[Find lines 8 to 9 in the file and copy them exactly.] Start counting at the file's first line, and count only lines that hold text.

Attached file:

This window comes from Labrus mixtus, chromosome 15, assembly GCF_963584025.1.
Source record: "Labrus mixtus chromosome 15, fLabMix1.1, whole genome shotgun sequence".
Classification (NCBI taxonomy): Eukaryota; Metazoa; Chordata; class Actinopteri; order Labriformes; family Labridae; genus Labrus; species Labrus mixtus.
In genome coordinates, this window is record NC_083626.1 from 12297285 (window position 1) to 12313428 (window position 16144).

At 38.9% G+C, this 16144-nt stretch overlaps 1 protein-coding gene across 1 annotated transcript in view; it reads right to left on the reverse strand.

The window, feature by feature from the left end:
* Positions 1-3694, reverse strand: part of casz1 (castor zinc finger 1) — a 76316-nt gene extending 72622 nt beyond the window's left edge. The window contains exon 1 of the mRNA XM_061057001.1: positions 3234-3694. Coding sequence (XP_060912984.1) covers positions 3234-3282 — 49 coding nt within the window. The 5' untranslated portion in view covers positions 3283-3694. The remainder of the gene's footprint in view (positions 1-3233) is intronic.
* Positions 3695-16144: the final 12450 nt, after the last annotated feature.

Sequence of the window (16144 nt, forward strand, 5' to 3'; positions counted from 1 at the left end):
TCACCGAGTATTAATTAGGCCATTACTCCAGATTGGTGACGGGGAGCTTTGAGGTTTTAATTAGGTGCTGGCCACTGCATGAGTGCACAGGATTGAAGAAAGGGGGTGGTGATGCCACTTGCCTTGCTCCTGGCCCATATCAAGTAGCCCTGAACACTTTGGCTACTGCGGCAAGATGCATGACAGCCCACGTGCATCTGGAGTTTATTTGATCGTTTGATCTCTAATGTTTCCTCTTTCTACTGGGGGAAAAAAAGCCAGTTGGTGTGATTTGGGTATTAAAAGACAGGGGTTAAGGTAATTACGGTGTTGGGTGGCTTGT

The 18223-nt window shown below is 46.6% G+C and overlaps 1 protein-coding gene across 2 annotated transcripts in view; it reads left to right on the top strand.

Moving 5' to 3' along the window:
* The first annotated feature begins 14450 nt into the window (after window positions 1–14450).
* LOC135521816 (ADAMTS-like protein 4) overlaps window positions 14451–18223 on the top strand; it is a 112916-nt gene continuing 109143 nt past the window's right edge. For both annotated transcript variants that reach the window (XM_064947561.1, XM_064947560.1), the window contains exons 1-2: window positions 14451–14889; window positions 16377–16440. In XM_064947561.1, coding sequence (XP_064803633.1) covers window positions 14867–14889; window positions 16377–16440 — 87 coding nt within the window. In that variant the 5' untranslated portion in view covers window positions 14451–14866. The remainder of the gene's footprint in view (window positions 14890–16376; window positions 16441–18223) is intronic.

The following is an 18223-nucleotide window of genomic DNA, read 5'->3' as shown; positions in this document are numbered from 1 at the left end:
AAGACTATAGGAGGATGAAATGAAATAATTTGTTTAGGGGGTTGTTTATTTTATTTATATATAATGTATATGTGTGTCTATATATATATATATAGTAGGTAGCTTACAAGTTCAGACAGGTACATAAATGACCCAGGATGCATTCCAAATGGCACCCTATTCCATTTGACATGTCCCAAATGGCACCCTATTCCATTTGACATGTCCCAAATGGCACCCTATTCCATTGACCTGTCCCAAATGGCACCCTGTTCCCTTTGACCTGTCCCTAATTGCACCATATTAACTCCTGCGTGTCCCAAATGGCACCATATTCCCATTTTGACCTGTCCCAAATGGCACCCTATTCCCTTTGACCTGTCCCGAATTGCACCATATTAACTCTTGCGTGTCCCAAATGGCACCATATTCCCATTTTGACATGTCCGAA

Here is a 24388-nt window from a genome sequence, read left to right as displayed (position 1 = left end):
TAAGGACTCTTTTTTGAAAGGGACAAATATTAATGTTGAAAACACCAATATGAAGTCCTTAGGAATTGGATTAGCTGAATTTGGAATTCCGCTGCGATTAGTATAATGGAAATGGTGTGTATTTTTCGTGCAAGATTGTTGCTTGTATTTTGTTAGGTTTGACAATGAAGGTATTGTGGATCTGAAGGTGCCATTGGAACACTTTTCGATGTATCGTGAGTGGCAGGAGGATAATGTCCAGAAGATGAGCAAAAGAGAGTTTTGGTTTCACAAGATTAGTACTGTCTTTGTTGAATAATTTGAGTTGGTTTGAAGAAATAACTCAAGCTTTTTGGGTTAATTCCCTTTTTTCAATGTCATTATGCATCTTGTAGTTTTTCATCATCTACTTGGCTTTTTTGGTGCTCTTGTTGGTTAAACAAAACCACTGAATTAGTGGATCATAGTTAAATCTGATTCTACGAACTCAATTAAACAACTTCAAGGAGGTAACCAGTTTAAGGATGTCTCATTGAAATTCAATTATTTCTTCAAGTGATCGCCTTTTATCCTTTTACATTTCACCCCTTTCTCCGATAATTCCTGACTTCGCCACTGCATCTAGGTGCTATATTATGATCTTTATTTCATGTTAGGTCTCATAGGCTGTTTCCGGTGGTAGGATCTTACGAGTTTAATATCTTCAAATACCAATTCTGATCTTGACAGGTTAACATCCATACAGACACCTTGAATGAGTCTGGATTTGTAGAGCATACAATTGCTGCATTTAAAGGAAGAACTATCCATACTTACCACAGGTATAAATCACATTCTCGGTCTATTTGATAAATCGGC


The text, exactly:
* Positions 3695-16144: the final 12450 nt, after the last annotated feature.

Sequence of the window (16144 nt, forward strand, 5' to 3'; positions counted from 1 at the left end):